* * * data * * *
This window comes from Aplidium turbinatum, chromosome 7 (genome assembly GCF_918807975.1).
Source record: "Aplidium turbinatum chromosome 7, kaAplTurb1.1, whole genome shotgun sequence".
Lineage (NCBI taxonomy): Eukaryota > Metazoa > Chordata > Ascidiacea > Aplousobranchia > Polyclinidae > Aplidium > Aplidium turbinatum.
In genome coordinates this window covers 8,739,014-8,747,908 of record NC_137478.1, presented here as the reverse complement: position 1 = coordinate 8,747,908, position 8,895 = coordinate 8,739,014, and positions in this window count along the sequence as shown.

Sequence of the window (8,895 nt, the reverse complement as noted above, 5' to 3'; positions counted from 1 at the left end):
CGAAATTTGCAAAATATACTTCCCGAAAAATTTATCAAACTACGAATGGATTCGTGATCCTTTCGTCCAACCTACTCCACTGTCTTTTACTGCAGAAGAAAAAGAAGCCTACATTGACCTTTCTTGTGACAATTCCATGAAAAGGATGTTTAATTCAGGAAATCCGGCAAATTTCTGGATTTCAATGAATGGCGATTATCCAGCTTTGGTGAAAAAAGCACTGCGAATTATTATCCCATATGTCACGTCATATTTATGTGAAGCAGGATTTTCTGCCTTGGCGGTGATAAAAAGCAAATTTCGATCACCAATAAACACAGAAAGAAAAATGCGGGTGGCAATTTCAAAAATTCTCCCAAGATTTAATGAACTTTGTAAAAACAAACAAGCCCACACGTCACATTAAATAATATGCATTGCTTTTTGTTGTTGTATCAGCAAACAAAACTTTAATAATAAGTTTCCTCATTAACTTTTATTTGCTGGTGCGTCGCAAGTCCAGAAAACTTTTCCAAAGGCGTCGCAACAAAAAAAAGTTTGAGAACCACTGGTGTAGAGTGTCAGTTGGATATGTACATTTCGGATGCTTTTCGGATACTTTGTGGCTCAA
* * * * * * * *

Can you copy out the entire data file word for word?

This window comes from Aplidium turbinatum, chromosome 7 (genome assembly GCF_918807975.1).
Source record: "Aplidium turbinatum chromosome 7, kaAplTurb1.1, whole genome shotgun sequence".
Lineage (NCBI taxonomy): Eukaryota > Metazoa > Chordata > Ascidiacea > Aplousobranchia > Polyclinidae > Aplidium > Aplidium turbinatum.
In genome coordinates this window covers 8,739,014-8,747,908 of record NC_137478.1, presented here as the reverse complement: position 1 = coordinate 8,747,908, position 8,895 = coordinate 8,739,014, and positions in this window count along the sequence as shown.

Sequence of the window (8,895 nt, the reverse complement as noted above, 5' to 3'; positions counted from 1 at the left end):
CGAAATTTGCAAAATATACTTCCCGAAAAATTTATCAAACTACGAATGGATTCGTGATCCTTTCGTCCAACCTACTCCACTGTCTTTTACTGCAGAAGAAAAAGAAGCCTACATTGACCTTTCTTGTGACAATTCCATGAAAAGGATGTTTAATTCAGGAAATCCGGCAAATTTCTGGATTTCAATGAATGGCGATTATCCAGCTTTGGTGAAAAAAGCACTGCGAATTATTATCCCATATGTCACGTCATATTTATGTGAAGCAGGATTTTCTGCCTTGGCGGTGATAAAAAGCAAATTTCGATCACCAATAAACACAGAAAGAAAAATGCGGGTGGCAATTTCAAAAATTCTCCCAAGATTTAATGAACTTTGTAAAAACAAACAAGCCCACACGTCACATTAAATAATATGCATTGCTTTTTGTTGTTGTATCAGCAAACAAAACTTTAATAATAAGTTTCCTCATTAACTTTTATTTGCTGGTGCGTCGCAAGTCCAGAAAACTTTTCCAAAGGCGTCGCAACAAAAAAAAGTTTGAGAACCACTGGTGTAGAGTGTCAGTTGGATATGTACATTTCGGATGCTTTTCGGATACTTTGTGGCTCAA